9813

Solving 3D Anisotropic Elastic Wave Equations on Parallel GPU Devices

Robin M. Weiss, Jeffrey Shragge
University of Western Australia, Centre for Petroleum Geoscience and CO2 Sequestration, Crawley, Australia
Geophysics 78:4, A29-A33, 2013
@article{weiss2013solving,

   title={Solving 3D anisotropic elastic wave equations on parallel GPU devices},

   author={Weiss, Robin M and Shragge, Jeffrey},

   journal={Geophysics},

   volume={78},

   number={2},

   pages={F7–F15},

   year={2013},

   publisher={Society of Exploration Geophysicists}

}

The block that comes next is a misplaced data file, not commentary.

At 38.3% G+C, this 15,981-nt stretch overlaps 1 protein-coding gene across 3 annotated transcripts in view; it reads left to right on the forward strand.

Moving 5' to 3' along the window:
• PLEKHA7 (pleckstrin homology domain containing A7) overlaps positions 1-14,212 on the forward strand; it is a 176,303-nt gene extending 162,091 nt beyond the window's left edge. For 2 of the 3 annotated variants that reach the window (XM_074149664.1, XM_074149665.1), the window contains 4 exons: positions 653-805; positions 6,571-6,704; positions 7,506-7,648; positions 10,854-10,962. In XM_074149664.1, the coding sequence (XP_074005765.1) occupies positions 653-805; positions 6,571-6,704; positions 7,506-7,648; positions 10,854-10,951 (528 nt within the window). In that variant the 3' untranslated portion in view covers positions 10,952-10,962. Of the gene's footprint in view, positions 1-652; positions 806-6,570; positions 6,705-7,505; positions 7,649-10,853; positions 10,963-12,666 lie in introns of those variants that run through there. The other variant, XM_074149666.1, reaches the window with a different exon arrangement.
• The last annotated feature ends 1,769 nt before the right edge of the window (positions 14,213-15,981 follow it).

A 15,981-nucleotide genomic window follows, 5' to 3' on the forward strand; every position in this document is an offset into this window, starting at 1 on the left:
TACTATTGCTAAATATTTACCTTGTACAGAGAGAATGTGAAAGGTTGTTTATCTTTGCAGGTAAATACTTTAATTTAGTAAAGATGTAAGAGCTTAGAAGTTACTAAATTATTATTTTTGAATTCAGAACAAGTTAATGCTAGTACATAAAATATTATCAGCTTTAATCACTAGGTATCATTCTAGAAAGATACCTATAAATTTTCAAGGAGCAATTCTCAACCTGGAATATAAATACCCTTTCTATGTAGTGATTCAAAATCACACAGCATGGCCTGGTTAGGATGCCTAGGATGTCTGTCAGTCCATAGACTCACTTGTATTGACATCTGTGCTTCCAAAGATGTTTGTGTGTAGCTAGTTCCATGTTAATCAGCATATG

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Efficiently modelling seismic datasets in complex 3D anisotropic media by solving the 3D elastic wave equation is an important challenge in computational geophysics. Using a stress-stiffness formulation on a regular grid, we present a 3D finite-difference time-domain (FDTD) solver using a 2nd-order temporal and 8th-order spatial accuracy stencil that leverages the massively parallel architecture of graphics processing units (GPUs) to accelerate the computation of key kernels. The relatively small memory of an individual GPU limits the model domain sizes that can be computed on a single device. To circumvent this constraint and move toward modelling industry-sized 3D anisotropic elastic data sets, we parallelize computation across multiple GPU devices by using domain decomposition and, for each time step, employing an inter-device communication protocol to exchange data values falling within interior boundaries of each sub-domain. For two or more GPU devices within a single compute node, we use direct peer-to-peer (i.e., GPU-to-GPU) communication, while for networked nodes we employ message-passing interface (MPI) directives to route data over the network. Our 2D GPU-based anisotropic elastic modelling tests achieved a 10x speedup relative to an OpenMP CPU implementation run on an eight-core machine, while our 3D tests using dual GPU devices produced up to a 28x speedup. The performance boost afforded by the GPU architecture allows us to model seismic data for 3D anisotropic elastic models at lower hardware cost and in less time than previously possible
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